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Could we use current AI methods to understand dolphins?

by Daniel Kokotajlo1 min read22nd Mar 20205 comments

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I am told that unsupervised machine translation is a thing. This is amazing. I ask: Could we use it to understand dolphin language? (Or whales, perhaps?)

I don't currently see a convincing reason why not. Maybe dolphins aren't actually that smart or communicative and their clicks are mostly just very simple commands or requests, but that should just make it really easy to do this. Maybe the blocker is that dolphins have such a different set of concepts than English that it would be too hard?

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The approach of the linked article tries to match words meaning the same thing across languages by separately building a vector embedding of each language corpus and then looking for structural (neighborhood) similarity between the embeddings, with an extra global 'rotation' step mapping the two vector spaces on one another.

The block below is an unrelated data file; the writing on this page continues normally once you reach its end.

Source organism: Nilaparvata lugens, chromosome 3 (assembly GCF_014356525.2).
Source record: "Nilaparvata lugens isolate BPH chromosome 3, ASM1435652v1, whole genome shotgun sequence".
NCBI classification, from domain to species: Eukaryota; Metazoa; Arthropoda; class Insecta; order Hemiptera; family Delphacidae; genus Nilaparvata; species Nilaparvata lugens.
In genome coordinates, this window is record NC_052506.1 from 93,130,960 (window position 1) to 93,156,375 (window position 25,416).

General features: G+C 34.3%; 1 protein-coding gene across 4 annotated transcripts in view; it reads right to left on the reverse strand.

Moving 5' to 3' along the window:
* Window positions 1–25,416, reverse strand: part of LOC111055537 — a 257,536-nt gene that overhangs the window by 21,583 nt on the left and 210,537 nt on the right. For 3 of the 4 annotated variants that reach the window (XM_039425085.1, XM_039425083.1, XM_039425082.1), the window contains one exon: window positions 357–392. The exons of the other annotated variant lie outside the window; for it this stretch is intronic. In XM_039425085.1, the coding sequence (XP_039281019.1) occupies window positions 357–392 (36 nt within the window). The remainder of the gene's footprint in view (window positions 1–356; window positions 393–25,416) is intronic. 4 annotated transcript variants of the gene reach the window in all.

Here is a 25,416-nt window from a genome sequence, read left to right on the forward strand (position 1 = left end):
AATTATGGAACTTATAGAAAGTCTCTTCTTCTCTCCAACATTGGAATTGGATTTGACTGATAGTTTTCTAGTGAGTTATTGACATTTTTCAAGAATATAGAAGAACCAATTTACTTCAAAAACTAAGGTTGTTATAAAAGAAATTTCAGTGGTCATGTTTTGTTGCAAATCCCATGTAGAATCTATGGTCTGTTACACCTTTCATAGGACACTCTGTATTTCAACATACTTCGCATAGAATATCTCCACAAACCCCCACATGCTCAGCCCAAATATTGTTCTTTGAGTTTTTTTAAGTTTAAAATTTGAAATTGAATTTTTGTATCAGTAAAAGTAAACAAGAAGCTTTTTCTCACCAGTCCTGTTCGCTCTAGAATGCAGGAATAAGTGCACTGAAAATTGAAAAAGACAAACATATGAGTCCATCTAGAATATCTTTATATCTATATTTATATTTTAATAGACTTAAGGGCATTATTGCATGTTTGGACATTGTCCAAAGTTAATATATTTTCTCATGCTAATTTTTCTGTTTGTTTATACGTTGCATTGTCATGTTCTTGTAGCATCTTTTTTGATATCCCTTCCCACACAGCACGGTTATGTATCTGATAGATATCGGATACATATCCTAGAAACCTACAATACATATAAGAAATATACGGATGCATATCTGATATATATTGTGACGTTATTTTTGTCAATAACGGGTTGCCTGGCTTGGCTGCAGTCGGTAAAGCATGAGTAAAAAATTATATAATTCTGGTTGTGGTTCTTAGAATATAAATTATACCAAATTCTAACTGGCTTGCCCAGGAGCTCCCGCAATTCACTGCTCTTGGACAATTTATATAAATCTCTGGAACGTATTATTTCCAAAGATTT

So if both languages have a word for "cat", and many other words related to cats, and the relationship between these words is the same in both languages (e.g. 'cat' is close to 'dog' in a different way than it is close to 'food'), then these words can be successfully translated.

But if one language has a tiny vocabulary compared to the other one, and the vocabulary isn't even a subset of the other language's (dolphins don't talk about cats), then you can't get far. Unless you have an English training dataset that only uses words that do have translations in Dolphin. But we don't know what dolphins talk about, so we can't build this dataset.

Also, this is machine learning on text with distinct words; do we even have a 'separate words' parser for dolphin signals?